Working on the Swift Compiler - Some Notes

I thought I’d put together some notes on working with the Swift compiler as I don’t see too many summaries with all this information in one place in particular the git side of things. Much of what follows could be described as coping strategies of someone who “doesn’t really know what they are doing” but lets hope it's of use. You’ll need about 40gb free on your computer.

To work on swift, first step is to make your own fork of the GitHub - apple/swift: The Swift Programming Language project in github and then clone your fork e.g.:

$ mkdir swift-source
$ cd swift-source
$ git clone<username>/swift

Then, fetch the other associated projects as described in the swift project home page

$ ./swift/utils/update-checkout —clone

At this point there are two routes you can go down. Swift uses cmake files to describe it's build process and cmake can generate input files for two build systems: ninja (a 21st century version of make) or fully fledged .xcodeproj files suitable for Xcode. If you plan on making a relatively small change to the compiler the ninja route is probably the route to take as it iterates slightly more quickly:

$ cd swift
$ utils/build-script --release-debuginfo

This will take a few hours to complete but afterwards you’ll have a directory something like: ../build/Ninja-RelWithDebInfoAssert+stdlib-RelWithDebInfo/swift-macosx-x86_64 you can cd into for the rest of your work.

Before modifying any file create a new branch for your changes and make a point of never checking anything into master. This allows you to reuse your fork for multiple changes you may be working on and makes rebasing easier. Make your changes and type:

$ ../ninja-build/ninja swift && bin/swift

This is the fast iteration route and can take as little as 10 seconds depending on what your recompiling. If you’re working on something on Swift source the stdlib use the following command which takes a minute or two as it has to rebuild the entirety of stdlib.

$ ../ninja-build/ninja swift-stdlib && bin/swift

Once you’ve fleshed out your change you can run all tests to see if you broken anything with the following command:

$ cmake --build . -- check-swift-macosx-x86_64

For more information testing see swift/ at main · apple/swift · GitHub

If you are planning on more major surgery on the compiler you may want to go down the Xcode route which gives you full debugger capability on the compiler itself. To go down this route use the command:

$ utils/build-script --release-debuginfo —xcode

Your milage may vary and you might have you retry the build a few times and create a symbolic link or two but it’s worth the effort as you can find your way around the source far more easily. There’s a very good talk about this approach Harlan Haskins & Robert Widmann - Becoming An Effective Contributor to Swift - YouTube. Afterwards you have a file ../build/Xcode-RelWithDebInfoAssert/swift-macosx-x86_64/Swift.xcodeproj which you can open in Xcode. It has 800 or so targets and when it asks you if you want to manually manage schemes, say yes and add the swift target. Change the run scheme’s build configuration to “RelWithDebInfo” to avoid have to rebuild everything again and you should be able to run and debug the compiler. You can also add targets for stdlib, testing etc.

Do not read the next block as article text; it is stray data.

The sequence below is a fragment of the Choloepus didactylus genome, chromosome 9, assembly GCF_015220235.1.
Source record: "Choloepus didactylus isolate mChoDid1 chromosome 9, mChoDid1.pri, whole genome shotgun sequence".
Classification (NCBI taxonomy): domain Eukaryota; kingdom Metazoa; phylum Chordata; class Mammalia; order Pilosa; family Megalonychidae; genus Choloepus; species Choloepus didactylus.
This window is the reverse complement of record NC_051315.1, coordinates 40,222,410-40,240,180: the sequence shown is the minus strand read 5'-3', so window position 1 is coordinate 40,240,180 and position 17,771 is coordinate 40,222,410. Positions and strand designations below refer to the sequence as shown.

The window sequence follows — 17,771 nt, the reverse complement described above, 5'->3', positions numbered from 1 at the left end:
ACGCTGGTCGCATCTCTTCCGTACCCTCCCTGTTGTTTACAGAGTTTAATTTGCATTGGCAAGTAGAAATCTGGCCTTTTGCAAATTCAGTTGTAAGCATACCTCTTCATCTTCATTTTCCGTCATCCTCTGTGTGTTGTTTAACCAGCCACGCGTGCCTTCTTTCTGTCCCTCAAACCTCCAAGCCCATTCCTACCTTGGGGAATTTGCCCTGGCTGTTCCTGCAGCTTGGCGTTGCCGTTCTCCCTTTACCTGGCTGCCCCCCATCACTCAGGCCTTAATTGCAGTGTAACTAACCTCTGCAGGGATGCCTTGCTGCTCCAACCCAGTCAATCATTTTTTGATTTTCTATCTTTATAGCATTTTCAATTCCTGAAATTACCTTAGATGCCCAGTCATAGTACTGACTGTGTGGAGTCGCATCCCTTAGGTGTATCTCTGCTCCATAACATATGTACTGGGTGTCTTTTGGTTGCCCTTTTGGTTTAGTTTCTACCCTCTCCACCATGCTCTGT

If you are working on a syntax change that you’d like to test inside Xcode you can build a entire toolchain with the following command:

$ ../../../swift/utils/build-toolchain com.example

This takes a fair old while and creates tar files you can extract into ~ that can then be selected from inside Xcode as a toolchain. If your patch is crashing somewhere in SourceKit and you need symbolication extract the -symbols archive as well.

So, once you have you change ready. check it into the branch and you can open a PR on apple/swift.

If, as inevitably happens you have to wait a while before your PR gets merged you might end up with conflicts and need to rebase. The recipe for this that I use is typing the following with your brach checked out in your clone:

$ git remote add apple
$ git fetch apple
$ git rebase apple/master

This will remove your changes, bring your repo up to date with apple’s repo then attempt to remake the changes on your branch. If there are still conflicts you’ll have to edit the file looking for the <<< markers then stage and:

$ git rebase —continue

At this point you can’t just pull/push/commit your changes as you would normally but must use the following command:

$ git push -f origin 

To start a new project you can rebase (fast forward) your master branch in this way and force push it then create a new branch to work on as a starting point. You may need to update your other clones with another:

$  ./swift/utils/update-checkout —clone

Hopefully I’ve not lead anybody too far astray with my half understanding of git. If so feel free to put me in the right.

I’ve just noticed there are some more very handy notes here: What should I learn if I want to contribute to the Swift compiler? - #5 by Alejandro